GENERAL SERVICES ADMINISTRATION

The General Services Administration [GSA] was established by the Federal Property and Administrative Services Act of 1949 when Congress mandated the consolidation of the Federal Government's real property and administrative services. GSA is organized into the Public Buildings Service, the Federal Supply Service, the Federal Technology Service, the Office of Governmentwide Policy, and the Office of Citizen Services and Communications.

FEDERAL BUILDINGS FUND--LIMITATIONS ON AVAILABILITY OF REVENUE

(INCLUDING TRANSFER OF FUNDS)

Limitation of availability of revenue:
Limitation on availability, 2006 $7,752,745,000
Limitation on availability, 2007 8,046,666,000
House allowance 7,180,886,000
Committee recommendation 8,064,737,000

The Federal Buildings Fund program consists of the following activities financed from rent charges:

Construction and Acquisition of Facilities- Space is acquired through the construction or purchase of facilities and prospectus-level extensions to existing buildings. All costs directly attributable to site acquisition, construction, and the full range of design and construction services, and management and inspection of construction projects are funded under this activity.

Repairs and Alterations- Repairs and alterations of public buildings as well as associated design and construction services are funded under this activity. Protection of the Government's investment, health and safety of building occupants, transfer of agencies from leased space, and cost effectiveness are the principal criteria used in establishing priorities. Primary consideration is given to repairs to prevent deterioration and damage to buildings, their support systems, and operating equipment. This activity also provides for conversion of existing facilities and non-prospectus extensions.

Installment Acquisition Payments- Payments are made for liabilities incurred under purchase contract authority and lease purchase arrangements. The periodic payments cover principal, interest on the debt incurred for construction of Federal buildings.

Rental of Space- Space is acquired through the leasing of buildings including space occupied by Federal agencies in U.S. Postal Service facilities, 174 million rentable square feet in fiscal year 2006, and 180 million rentable square feet in fiscal year 2007.

Building Operations- Services are provided for Government-owned and leased facilities, including cleaning, utilities and fuel, maintenance, miscellaneous services (such as moving, evaluation of new materials and equipment, and field supervision), and general management and administration of all real property related programs including salaries and benefits paid from the Federal Buildings Fund.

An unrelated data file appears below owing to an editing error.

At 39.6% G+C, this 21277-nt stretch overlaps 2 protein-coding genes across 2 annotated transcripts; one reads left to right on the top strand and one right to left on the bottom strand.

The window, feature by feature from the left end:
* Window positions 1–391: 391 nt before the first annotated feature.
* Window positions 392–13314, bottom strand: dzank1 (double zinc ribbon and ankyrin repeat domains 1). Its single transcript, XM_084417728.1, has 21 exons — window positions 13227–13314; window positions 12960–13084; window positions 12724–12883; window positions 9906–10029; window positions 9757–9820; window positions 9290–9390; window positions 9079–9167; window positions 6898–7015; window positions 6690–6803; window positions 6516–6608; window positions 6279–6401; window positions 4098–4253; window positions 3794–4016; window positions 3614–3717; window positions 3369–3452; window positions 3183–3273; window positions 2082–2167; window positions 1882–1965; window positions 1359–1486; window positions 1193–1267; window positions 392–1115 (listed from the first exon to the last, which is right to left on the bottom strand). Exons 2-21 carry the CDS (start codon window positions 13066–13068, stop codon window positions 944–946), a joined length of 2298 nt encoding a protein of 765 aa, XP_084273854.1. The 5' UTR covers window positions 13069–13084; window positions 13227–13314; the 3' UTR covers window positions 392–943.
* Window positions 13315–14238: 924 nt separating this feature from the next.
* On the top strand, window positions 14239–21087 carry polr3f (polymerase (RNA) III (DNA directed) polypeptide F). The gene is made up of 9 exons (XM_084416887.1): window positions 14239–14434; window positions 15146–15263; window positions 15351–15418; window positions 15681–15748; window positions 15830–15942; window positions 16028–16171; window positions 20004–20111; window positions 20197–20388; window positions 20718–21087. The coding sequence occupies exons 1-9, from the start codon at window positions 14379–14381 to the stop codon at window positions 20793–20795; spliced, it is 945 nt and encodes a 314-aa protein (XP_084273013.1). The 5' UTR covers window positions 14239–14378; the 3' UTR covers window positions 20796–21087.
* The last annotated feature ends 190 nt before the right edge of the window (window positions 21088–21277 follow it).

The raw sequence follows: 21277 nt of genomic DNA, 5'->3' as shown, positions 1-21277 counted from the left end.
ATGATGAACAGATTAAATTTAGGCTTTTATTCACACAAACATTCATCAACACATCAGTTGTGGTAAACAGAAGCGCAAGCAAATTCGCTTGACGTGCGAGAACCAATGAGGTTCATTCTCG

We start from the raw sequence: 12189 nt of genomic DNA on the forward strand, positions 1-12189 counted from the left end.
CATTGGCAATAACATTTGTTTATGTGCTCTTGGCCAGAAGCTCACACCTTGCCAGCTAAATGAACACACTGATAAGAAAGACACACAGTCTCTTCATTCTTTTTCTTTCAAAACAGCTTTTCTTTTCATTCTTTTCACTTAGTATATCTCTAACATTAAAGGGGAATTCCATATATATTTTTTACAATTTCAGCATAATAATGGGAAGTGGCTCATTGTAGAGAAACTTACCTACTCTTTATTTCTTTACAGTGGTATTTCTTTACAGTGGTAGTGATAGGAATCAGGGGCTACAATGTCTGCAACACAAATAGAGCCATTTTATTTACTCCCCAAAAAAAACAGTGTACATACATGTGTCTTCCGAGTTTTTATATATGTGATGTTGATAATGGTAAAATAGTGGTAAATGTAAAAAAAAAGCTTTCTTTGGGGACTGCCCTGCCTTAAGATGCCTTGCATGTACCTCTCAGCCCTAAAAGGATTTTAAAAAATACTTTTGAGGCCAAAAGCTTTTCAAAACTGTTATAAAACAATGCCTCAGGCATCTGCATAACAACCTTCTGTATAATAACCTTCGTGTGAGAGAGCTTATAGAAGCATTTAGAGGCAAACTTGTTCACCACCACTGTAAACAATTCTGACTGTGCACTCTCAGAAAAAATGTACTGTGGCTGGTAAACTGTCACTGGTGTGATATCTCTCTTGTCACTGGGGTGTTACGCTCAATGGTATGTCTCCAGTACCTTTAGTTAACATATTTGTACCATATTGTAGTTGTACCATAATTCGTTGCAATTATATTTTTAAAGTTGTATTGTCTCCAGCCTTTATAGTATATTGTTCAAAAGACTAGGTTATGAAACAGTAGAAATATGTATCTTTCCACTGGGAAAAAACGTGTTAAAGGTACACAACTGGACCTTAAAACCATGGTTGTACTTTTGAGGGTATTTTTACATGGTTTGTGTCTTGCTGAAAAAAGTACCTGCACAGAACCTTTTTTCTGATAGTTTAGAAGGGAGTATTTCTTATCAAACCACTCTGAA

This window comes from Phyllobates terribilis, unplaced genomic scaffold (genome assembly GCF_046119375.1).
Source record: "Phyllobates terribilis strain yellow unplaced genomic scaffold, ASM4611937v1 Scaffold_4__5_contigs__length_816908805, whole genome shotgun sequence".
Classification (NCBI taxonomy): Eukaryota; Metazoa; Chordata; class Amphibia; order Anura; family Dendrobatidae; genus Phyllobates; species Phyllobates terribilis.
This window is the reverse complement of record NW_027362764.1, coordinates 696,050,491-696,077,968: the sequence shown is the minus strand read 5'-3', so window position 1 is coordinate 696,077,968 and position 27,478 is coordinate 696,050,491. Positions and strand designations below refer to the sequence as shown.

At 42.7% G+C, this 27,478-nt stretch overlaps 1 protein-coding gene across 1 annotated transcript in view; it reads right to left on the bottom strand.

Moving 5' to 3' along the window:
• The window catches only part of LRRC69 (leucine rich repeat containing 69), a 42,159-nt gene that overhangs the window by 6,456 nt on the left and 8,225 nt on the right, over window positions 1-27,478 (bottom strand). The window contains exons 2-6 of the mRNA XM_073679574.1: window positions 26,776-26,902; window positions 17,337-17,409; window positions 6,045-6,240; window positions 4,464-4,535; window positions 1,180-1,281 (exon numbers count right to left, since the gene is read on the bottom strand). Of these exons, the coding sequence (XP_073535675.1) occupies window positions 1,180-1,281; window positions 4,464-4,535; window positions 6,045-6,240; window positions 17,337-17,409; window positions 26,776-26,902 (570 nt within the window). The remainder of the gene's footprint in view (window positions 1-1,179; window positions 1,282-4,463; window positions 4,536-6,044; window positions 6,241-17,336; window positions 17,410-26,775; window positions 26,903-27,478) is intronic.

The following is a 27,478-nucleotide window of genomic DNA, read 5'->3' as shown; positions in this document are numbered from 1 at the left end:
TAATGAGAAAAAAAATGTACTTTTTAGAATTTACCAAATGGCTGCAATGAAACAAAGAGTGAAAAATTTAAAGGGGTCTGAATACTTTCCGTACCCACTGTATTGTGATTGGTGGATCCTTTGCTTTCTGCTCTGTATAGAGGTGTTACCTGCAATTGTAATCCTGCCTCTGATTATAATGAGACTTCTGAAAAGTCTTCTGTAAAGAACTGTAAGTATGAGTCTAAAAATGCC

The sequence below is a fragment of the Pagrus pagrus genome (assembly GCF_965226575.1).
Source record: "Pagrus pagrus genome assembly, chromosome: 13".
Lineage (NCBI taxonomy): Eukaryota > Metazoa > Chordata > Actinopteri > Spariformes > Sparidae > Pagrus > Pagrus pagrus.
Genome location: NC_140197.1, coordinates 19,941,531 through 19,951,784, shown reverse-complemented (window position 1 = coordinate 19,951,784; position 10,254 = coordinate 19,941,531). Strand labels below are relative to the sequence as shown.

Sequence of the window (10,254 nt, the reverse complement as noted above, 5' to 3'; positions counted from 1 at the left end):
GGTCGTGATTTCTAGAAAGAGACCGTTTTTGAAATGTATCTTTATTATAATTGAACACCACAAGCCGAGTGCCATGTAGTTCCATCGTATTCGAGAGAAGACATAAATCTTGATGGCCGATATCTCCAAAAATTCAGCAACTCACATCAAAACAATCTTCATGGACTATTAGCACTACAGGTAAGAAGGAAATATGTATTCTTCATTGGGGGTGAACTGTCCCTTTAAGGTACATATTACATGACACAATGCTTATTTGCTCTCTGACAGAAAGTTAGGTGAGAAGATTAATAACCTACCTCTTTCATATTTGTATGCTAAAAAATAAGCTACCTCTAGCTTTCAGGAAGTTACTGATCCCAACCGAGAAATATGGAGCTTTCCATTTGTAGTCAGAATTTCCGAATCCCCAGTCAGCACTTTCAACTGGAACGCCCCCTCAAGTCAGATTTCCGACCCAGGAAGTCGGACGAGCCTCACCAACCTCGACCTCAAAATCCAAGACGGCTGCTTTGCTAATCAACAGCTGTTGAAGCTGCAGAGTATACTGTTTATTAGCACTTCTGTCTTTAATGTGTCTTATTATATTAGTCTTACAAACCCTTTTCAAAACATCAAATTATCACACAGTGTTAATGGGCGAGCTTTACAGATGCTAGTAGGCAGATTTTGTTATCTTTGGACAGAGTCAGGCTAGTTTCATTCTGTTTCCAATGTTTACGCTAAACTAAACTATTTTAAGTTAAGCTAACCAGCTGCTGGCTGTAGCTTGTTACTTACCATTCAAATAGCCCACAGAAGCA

Other Programs- When requested by Federal agencies, the Public Buildings Service provides building services, such as tenant alterations, cleaning and other operations, and protection services which are in excess of those services provided under the commercial rental charge. For presentation purposes, the balances of the Unconditional Gifts of Real, Personal, or Other Property trust fund have been combined with the Federal Buildings Fund.

CONSTRUCTION AND ACQUISITION

Limitation on availability, 2006 ($792,056,000)
Limitation on availability, 2007 (690,095,000)
House allowance 374,095,000
Committee recommendation 708,166,000

PROGRAM DESCRIPTION

The construction and acquisition fund shall be available for site, design, construction, management, and inspection costs for the construction of new Federal facilities.

COMMITTEE RECOMMENDATION

The Committee recommends a limitation of $708,166,000 for the fund.

The judicial branch has indicated that it is in a funding crisis, in part, precipitated by the deficit concerns facing the Federal Government and, from its perspective, an onerous financial burden caused by GSA rent bills for Federal courtroom space.

The Committee is concerned by continued efforts by the Federal judiciary to circumvent paying rents to the Federal Buildings Fund [FBF]. In a recent report by the Government Accountability Office on the courthouse construction program, GAO stated that any rent exemption for the Federal judiciary would seriously hinder the FBF's ability to accumulate sufficient funds for capital investment for the 68 executive and legislative branch customers that it serves. Because GSA's customer agencies contribute their fair share to the FBF, the FBF is fulfilling its intended role as a source of both operating and capital funds for the Federal Government as a whole.